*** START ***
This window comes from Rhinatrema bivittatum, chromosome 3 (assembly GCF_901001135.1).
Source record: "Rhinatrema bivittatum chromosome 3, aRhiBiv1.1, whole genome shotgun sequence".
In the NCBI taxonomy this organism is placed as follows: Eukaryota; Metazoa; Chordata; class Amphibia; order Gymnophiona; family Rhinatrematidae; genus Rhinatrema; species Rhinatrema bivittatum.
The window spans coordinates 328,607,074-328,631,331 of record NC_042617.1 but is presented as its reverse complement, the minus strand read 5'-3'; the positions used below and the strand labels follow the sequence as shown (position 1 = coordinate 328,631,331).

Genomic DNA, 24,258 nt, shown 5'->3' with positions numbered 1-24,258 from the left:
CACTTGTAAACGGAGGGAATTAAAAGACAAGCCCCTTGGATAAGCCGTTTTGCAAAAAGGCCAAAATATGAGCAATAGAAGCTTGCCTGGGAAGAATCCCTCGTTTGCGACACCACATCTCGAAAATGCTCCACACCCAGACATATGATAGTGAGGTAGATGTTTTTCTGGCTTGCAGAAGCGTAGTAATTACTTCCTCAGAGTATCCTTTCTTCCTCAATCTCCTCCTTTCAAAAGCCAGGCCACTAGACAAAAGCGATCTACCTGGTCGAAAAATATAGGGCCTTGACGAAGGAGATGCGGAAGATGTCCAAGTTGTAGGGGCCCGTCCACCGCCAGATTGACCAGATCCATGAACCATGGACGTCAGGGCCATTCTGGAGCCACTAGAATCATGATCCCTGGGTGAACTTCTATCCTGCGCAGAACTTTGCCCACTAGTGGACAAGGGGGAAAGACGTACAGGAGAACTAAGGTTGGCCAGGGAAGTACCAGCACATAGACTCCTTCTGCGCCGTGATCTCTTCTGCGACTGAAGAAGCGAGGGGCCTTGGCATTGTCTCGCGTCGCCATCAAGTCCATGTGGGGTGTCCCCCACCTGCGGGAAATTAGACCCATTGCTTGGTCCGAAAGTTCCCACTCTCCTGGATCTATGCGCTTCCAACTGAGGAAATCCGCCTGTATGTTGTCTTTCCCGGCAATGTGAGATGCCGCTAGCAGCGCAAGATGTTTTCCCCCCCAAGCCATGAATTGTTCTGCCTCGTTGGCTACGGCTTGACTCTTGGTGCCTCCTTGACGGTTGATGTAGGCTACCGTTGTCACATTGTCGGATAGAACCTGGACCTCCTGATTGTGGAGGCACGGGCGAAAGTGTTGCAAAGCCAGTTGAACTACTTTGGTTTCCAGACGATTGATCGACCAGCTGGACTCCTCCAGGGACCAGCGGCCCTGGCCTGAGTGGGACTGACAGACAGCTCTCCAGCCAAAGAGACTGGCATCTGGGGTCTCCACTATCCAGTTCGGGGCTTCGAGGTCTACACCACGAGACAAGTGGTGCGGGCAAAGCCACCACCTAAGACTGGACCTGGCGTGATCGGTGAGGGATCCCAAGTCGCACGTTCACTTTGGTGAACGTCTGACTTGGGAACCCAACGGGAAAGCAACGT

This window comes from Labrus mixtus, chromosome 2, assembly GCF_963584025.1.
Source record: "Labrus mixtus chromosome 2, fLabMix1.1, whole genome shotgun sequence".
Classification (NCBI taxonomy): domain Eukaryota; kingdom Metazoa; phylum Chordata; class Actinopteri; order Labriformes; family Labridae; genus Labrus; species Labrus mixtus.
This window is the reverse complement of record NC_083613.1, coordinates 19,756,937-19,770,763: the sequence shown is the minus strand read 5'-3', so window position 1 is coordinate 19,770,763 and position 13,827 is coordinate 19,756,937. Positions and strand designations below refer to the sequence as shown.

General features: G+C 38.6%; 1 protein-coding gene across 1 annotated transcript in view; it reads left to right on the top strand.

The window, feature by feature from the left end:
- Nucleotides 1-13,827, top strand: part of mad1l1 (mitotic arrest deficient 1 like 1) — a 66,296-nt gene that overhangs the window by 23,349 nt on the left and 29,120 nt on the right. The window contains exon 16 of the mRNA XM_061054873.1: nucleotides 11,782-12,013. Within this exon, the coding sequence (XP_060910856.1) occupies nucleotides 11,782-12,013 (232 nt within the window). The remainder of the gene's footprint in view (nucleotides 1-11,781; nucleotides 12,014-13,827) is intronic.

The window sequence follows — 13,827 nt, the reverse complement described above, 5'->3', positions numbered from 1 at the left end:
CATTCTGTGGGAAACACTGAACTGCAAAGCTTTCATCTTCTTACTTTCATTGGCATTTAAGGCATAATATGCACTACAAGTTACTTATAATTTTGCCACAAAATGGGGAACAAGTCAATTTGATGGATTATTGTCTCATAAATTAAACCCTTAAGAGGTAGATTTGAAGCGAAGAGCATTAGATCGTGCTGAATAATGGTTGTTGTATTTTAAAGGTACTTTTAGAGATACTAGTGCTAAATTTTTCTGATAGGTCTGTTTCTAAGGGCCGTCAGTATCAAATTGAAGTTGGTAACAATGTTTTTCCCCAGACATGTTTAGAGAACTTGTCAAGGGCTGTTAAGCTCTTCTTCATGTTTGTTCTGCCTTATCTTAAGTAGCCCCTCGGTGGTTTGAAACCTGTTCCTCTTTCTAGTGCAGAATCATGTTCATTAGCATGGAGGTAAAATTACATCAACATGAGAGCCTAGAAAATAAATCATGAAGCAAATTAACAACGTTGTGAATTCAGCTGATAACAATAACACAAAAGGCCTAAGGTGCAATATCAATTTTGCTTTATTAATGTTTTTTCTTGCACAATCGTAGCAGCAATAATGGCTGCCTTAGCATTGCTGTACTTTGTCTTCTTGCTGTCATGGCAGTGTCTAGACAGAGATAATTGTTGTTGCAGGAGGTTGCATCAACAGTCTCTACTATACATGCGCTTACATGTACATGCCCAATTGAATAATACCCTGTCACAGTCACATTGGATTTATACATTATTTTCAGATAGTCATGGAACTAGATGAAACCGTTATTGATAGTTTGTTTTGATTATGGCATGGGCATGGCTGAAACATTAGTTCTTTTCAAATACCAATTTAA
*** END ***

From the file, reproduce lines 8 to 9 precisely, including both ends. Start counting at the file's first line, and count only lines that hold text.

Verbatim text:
Source record: "Labrus mixtus chromosome 2, fLabMix1.1, whole genome shotgun sequence".
Classification (NCBI taxonomy): domain Eukaryota; kingdom Metazoa; phylum Chordata; class Actinopteri; order Labriformes; family Labridae; genus Labrus; species Labrus mixtus.